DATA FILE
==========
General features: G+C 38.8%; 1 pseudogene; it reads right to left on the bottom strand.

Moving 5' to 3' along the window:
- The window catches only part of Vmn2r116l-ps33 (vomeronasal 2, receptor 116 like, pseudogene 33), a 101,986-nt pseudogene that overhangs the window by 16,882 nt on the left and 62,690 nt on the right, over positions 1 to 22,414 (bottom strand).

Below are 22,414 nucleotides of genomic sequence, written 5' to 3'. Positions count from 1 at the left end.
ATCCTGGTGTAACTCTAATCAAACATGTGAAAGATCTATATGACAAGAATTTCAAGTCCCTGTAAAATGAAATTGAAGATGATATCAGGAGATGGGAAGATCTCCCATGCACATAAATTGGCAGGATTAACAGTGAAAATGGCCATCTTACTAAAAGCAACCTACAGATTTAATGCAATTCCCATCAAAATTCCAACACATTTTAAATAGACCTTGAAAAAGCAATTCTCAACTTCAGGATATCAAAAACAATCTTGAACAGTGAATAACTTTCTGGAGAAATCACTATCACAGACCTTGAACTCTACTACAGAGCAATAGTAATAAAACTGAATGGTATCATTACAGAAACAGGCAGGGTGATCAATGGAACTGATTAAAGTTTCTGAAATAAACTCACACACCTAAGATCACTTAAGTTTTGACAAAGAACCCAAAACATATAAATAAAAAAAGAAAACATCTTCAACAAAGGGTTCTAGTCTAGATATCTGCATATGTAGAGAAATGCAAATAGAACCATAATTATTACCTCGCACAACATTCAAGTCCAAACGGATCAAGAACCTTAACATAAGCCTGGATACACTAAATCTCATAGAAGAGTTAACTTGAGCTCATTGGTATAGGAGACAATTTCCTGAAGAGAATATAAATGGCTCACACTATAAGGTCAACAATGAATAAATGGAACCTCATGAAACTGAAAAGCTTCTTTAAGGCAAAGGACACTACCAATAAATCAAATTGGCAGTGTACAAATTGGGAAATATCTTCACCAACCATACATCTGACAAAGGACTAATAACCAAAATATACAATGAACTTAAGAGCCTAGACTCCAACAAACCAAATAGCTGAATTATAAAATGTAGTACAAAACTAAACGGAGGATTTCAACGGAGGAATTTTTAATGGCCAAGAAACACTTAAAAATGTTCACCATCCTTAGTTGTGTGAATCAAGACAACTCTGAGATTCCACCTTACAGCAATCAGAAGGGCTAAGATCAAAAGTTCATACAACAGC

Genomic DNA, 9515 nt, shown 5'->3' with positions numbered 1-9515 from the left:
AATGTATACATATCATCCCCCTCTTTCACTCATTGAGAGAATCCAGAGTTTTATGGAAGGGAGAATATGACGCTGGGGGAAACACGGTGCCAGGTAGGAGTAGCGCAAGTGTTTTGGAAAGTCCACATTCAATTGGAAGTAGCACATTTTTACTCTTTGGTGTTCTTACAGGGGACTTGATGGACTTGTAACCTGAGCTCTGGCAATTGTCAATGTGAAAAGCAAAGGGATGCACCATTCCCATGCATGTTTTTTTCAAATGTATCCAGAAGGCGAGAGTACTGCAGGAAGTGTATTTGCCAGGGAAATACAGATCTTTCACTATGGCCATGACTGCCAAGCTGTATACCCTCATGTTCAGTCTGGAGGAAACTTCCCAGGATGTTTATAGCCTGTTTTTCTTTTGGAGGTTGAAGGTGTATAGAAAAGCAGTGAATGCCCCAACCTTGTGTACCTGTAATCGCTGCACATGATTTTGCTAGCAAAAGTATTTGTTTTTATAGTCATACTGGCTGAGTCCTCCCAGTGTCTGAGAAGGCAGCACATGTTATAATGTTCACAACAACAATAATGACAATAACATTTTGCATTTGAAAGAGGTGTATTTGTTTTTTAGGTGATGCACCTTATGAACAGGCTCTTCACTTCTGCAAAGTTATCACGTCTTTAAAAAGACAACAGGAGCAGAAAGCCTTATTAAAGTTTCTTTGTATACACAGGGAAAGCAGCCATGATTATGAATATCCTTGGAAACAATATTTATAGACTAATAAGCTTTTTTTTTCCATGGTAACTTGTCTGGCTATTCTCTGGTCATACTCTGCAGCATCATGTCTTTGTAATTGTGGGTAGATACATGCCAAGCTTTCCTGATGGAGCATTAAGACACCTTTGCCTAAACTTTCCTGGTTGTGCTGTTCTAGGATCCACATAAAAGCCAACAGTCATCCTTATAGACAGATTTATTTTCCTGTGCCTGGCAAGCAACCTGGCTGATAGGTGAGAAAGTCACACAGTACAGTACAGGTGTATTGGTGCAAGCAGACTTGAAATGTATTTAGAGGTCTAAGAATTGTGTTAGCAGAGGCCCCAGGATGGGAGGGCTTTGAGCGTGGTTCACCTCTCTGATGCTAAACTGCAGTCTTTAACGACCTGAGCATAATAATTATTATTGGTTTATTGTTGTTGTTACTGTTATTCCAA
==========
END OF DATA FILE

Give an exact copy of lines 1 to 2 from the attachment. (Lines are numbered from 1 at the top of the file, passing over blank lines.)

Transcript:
General features: G+C 38.8%; 1 pseudogene; it reads right to left on the bottom strand.

Moving 5' to 3' along the window: